Too often we get caught up in tactical discussions early on about specific ideas for improvements to client’s website. Ideas are great but in order to be successful it’s crucial to take a step back and view the bigger picture. Here’s three fundamental things anyone managing a website needs to understand before they start split testing.
1. Make data driven decisions
“Enlightened trial and error outperforms the planning of flawless execution.” – David Kelly, founder of Ideo
As marketers, it’s a given that you measure the success of planned activities against core strategic metrics. But many marketers are still relying on their instincts when it comes to making changes to websites rather than testing and evaluating this activity to understand the impact. It’s certainly an extremely inefficient approach, wasting resources and potentially costing you sales.
By understanding data and carrying out controlled experiments before investing time and money into creative/development, you can determine what impact your idea will have on those all-important core metrics. It will allow you to decide where to invest development resource, how to improve the experience for users, how to build valuable features while culling those that don’t present value and lead to feature bloat. Without this processes in place it’s entirely possible that you’re implementing changes which aren’t driving significant improvements or worse, actually damaging your efforts to reach key metrics.
Tip: Test, measure and analyse the impact of your onsite activities against core metrics allowing you to prioritise activities that drive significant performance improvement and align with your core marketing strategy.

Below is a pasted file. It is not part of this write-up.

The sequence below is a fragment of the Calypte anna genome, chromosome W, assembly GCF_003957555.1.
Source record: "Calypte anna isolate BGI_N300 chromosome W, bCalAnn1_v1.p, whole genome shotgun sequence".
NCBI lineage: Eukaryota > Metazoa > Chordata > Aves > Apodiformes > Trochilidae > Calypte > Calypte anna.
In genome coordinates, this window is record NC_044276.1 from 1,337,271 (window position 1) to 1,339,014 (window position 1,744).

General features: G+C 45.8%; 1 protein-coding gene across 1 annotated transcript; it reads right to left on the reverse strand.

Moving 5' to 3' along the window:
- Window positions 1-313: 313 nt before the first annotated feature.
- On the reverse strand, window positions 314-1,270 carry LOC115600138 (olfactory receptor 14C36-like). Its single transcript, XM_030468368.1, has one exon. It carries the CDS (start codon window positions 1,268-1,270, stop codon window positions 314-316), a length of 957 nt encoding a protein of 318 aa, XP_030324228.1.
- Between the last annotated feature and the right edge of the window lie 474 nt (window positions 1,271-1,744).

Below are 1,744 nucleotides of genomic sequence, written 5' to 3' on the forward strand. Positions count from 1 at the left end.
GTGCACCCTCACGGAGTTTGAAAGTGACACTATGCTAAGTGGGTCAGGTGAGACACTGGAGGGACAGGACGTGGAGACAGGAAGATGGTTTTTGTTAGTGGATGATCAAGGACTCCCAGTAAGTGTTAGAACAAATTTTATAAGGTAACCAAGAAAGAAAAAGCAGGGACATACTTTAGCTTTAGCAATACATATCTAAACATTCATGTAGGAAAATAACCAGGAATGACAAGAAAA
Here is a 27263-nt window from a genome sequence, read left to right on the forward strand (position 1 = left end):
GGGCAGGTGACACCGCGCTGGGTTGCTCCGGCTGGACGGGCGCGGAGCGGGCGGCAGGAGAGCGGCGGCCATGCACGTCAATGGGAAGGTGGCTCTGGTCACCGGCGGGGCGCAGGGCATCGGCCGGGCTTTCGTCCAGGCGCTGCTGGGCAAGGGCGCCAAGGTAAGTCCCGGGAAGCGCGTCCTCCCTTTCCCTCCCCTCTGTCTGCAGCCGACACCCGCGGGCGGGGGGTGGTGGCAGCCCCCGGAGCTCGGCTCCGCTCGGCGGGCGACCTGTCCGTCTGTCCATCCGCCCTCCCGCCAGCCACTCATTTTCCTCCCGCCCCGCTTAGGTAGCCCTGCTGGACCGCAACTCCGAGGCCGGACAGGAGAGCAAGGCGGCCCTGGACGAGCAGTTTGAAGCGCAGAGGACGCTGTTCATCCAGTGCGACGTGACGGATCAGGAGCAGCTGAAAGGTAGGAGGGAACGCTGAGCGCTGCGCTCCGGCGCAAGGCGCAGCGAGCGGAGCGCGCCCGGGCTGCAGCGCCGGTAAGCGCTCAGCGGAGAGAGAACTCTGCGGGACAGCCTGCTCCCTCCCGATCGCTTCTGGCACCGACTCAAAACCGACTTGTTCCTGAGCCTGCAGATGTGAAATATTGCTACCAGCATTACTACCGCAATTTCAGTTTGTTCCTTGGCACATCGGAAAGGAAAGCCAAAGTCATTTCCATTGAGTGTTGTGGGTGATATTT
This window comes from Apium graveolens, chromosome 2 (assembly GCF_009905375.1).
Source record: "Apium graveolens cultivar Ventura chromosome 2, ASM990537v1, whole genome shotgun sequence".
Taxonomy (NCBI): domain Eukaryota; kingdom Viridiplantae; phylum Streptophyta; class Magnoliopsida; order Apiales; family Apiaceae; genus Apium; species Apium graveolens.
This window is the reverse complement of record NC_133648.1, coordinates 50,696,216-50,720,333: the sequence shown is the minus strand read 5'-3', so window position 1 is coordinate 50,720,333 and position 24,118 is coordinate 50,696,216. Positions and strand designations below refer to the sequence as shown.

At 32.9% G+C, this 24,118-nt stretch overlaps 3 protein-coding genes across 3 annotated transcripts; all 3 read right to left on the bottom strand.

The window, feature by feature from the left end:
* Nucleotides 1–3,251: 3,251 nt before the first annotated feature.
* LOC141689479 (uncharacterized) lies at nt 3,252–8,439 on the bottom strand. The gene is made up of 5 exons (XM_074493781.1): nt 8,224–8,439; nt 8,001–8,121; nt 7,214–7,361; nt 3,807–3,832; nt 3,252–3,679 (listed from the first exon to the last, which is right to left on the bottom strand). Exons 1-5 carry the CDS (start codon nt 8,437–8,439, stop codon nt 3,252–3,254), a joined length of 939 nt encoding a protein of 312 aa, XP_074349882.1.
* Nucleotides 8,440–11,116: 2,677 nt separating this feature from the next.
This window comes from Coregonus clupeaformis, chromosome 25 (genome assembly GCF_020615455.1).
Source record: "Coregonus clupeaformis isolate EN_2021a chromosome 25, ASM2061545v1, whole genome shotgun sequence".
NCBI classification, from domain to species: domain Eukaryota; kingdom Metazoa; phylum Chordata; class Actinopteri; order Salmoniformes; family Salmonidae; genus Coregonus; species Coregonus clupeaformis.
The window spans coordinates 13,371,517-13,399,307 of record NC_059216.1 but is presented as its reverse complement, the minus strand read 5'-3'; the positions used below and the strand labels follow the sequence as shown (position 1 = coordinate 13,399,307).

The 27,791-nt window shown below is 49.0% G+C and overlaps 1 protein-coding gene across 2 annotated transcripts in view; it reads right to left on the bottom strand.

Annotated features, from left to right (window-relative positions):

2. Understand the importance of controlled testing
“One accurate measurement is worth more than a thousand expert opinions.” – Admiral Grace Hopper
Working with websites and online experiences allows for a fairly unique ability to run controlled tests quickly, without long release cycles or hardware launches.
Putting the ground work in to configure your testing tools and educating your team about designing robust experiments is extremely important. Trustworthy results can have a significant impact on product development and improved performance, however, distorted or invalid results can be extremely damaging and eat away at confidence in your testing programme.
Tip: Investing up-front to make sure that your tool is well configured and train your team to understand experiment design best practice, to build confidence and provide some protection from those who might challenge your results.
3. Realise we are all poor at assessing the value of ideas
“The best way to have a good idea is to have lots of ideas.” – Linus Pauling or Thomas A. Edison depending on where you look.
There seems to be a general consensus that somewhere between 67–90% of ideas tested by companies such as Google, Bing, Netflix, etc. do not drive the improvements that they had anticipated. This will largely depend on the scale at which you are testing, the source of your insights and a number of other variables, but it’s important to recognise, that even your most confident predictions can suffer at the hands of testing. The up-side here is that testing can drive out emotional and political decisions that are harmful to performance.
Tip: Embrace innovation and give optimisation some time to prove itself. Pushing for results too quickly can lead to risk averse teams that miss out on some of the less obvious opportunities.
If you want to read more, this is an interesting paper from the team at Bing. >> http://www.exp-platform.com/Documents/2013%20controlledExperimentsAtScale.pdf